Friday, October 28, 2005

Why would we marry?

The following is a interview I did with my law and inequality and law proffessor. She is brillant, when I was working at OUThouse she came and did a talk on partnership rights and was ableto express herself in a way that everyone could understand. This interview has already been printed in wsm's newspaper and spread around the internet. Today my flatmate got it in an email from some anarchism list from the states that he is on!!!

Interview with Judy Walsh on a personal capacity

T: Can you explain how marriage and partnership rights are decided regulated in Ireland?

JW: There is a very clear hierarchy in Irish legal system. Marriage is the very privileged family form and that is confined to straight people. At the moment it excludes people who have a different gender identity that hasn’t been recognized.

In terms of what this contract involves, once you sign up for marriage you take on farley extensive obligations towards your partner but you also have a range of benefits confirmed on your largely around tax, social welfare, employment benefits.

T: Can you explain how the policies now around partnership rights as a negative impact for all relationship outside of marriage and not just same sex couples?

JW: Anything outside the marital family unit is treated less favourably so solo parents, people who are heterosexual but are cohabiting or not and are not married are all treated as lesser forms of family then the martial family, the courts have made that very clear. The constitution prescribes special protection for the married family.

In relation to social welfare last year the government introduced legislation to say that gay or lesbian co-habiting couples are not to be treated as couples for the purpose of social welfare.

In most area you find that married couples are benefiting and have the most defined set of rights. If own a property and if you are married your spouse has an automatic share in the property, more over married couples don’t have to pay inheritance tax. If you are not married and you are in the same situation and your partner dies it depends whether you have written a will or not. Your partner is a stranger to the law.

T: Can you talk about the few other inequality when you can’t be married, in terms of children for example?

JW: Sure, children are probably the one is most acute in people’s actual lives.

In terms of parent child relationships, if you are married both parents are automatically the legal guardians of their children. Where the partner of the kid is not married to each other the mother is atomically given custody and rights over the child.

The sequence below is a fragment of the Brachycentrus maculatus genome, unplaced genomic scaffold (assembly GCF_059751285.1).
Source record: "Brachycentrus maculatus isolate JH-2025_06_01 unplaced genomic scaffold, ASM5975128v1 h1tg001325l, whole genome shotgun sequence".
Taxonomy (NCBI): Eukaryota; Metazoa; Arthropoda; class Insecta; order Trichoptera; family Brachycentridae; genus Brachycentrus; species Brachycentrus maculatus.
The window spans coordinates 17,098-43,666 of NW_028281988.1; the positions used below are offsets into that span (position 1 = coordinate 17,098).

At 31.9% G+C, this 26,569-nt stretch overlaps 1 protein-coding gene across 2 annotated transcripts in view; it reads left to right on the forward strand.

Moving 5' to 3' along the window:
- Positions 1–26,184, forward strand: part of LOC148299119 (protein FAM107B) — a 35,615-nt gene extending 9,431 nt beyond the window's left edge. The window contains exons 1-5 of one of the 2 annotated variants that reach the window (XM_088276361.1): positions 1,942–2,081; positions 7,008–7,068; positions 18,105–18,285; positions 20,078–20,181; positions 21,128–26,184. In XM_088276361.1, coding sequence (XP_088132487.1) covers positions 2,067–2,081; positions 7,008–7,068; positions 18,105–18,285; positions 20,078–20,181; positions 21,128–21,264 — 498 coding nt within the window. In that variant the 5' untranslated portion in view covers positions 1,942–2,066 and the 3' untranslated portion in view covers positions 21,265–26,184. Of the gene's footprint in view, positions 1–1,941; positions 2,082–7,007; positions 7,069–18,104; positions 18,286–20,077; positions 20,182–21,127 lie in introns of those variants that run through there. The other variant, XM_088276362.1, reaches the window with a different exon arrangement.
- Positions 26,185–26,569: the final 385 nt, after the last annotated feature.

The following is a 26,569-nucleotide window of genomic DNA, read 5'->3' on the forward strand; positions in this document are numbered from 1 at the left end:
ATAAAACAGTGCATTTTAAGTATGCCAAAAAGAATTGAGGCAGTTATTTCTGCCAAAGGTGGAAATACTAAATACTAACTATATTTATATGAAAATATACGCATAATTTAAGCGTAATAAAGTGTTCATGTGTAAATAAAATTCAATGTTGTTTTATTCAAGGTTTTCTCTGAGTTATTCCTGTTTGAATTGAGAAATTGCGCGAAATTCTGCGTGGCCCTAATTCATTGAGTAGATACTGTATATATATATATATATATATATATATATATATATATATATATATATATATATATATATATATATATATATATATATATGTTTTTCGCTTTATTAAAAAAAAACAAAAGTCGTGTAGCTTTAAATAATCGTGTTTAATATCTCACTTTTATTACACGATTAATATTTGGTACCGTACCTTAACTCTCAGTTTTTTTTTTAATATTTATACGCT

Married fathers are presumed to be automatically good parents and unmarried fathers are seem as having a lesser status. The real problem here is not discrimination based on gender but on martial status.

T: How does this effect same sex couple that have a child?

JW: The biological parent, whether they be a man or women is the guardian. The partner would fall outside the parental unit. There is no provision at the moment to have gay or lesbian partner to be appointed as guardian.

T: When do you see these laws changing so same sex couple are able to get married?

JW: Marriage is somewhere off in the distant future. The Gay and lesbian lobby have various positions, which is not necessarily a bad thing. Many groups that have put in proposals are saying they don’t want marriage per say they just want some form of recognition. For example GLUE who are concerned mostly with people whose partner outside the EU was some form of recognition, for them it’s an urgent issue of being able to be with there partner in the one place.

David Norris drew up a bill to put gay and lesbian relationships on some sort of legal footing and opposite sex no married couples. This was introduced last year but it has been deferred. The government indicated that it would draw up its own proposals. The issue is gaining some political issues, and I can image there will be a larger debate around this fairly soon.

T: Do you think that state should be regulating interpersonal relationships?

JW: There needs to be some form of ground rules to protect people from being exploited from violence and abuse.

Traditionally the state as used marriage for the base of many things, basically maintaining inequalities, privatise responsibility and care. Basically the state subsidise marriage, we give it financial benefits, we need to ask why don’t we subsidize solo parents instead for example. At the moment children are inheriting the poverty of there parents. People talk about meritocracy and I think it’s a joke.

T: What is your utopian vision of relationship formation and regulation

JW: Autonomy and equality as the two core values, where every individual would have autonomy and the right to self-determination, to freely choose the type of relationships they want to form with whom, when etc. Subject there not being able to exploit or abuse someone else.

If each individual had a basic standard of living regardless of gender or martial status, the questions about what happens when you cohabitate with someone or get married become more or less irrelevant.

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